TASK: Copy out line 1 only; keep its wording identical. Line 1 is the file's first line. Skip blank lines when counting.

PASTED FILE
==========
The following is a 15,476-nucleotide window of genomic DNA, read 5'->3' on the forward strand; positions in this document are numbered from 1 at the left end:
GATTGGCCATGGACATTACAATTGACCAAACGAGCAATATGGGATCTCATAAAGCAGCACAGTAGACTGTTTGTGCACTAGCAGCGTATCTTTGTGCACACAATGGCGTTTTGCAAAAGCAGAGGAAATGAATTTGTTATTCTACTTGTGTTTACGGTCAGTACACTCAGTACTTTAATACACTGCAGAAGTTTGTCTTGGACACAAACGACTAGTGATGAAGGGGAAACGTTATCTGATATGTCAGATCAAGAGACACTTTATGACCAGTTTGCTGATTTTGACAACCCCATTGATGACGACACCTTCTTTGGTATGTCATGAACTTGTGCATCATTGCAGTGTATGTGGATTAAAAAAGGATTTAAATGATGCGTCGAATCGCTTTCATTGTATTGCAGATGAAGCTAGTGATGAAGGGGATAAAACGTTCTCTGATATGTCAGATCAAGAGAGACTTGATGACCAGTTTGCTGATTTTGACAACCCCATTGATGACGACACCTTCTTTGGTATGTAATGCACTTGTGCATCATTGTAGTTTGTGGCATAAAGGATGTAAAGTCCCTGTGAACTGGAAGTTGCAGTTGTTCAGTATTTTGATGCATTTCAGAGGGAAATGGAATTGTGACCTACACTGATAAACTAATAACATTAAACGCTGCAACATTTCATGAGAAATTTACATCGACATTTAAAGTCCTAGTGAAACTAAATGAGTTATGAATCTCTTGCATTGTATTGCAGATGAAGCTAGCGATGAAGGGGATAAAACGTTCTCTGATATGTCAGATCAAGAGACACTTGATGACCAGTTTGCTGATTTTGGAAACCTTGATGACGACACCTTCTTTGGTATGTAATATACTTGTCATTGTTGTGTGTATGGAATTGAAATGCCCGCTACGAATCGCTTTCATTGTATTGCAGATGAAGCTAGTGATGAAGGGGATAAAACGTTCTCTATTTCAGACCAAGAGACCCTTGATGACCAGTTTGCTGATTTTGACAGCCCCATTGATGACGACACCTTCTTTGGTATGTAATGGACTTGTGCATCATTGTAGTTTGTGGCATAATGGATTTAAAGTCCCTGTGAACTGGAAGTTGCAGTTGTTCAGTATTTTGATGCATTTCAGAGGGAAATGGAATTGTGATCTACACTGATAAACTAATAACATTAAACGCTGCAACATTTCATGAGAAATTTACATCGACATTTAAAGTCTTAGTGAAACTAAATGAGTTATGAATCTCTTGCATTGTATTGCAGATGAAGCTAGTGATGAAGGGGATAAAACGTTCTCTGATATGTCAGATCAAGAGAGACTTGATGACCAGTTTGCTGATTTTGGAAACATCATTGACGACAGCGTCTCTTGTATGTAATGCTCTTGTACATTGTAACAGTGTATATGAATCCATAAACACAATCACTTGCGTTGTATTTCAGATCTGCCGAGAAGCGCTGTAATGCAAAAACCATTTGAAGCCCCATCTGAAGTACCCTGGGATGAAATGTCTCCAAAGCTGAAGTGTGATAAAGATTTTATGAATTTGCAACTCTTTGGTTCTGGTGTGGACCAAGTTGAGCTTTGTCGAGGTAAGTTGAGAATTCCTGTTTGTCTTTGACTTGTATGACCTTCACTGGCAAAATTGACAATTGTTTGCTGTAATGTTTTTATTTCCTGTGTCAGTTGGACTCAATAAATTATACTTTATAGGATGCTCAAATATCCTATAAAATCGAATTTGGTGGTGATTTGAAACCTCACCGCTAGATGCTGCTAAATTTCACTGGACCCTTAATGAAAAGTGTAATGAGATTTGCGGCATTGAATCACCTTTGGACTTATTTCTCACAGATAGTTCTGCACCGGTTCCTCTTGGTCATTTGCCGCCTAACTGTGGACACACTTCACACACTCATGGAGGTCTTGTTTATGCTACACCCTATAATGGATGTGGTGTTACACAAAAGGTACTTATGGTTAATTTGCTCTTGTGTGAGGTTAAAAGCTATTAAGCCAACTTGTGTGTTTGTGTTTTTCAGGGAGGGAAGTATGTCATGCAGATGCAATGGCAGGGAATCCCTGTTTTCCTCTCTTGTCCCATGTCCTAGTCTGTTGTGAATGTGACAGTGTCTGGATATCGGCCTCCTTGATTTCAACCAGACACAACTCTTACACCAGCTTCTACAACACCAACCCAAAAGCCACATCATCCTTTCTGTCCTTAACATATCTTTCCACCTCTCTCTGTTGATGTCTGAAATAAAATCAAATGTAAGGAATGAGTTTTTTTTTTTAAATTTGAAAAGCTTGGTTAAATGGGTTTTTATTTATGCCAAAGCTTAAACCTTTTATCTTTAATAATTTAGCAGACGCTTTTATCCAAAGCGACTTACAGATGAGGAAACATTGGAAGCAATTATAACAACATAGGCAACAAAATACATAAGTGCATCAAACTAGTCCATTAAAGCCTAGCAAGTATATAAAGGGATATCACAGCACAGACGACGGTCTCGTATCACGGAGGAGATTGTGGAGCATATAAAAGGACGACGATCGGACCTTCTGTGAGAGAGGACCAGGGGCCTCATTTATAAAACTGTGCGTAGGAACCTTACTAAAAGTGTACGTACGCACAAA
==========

The following is a 15,476-nucleotide window of genomic DNA, read 5'->3' on the forward strand; positions in this document are numbered from 1 at the left end: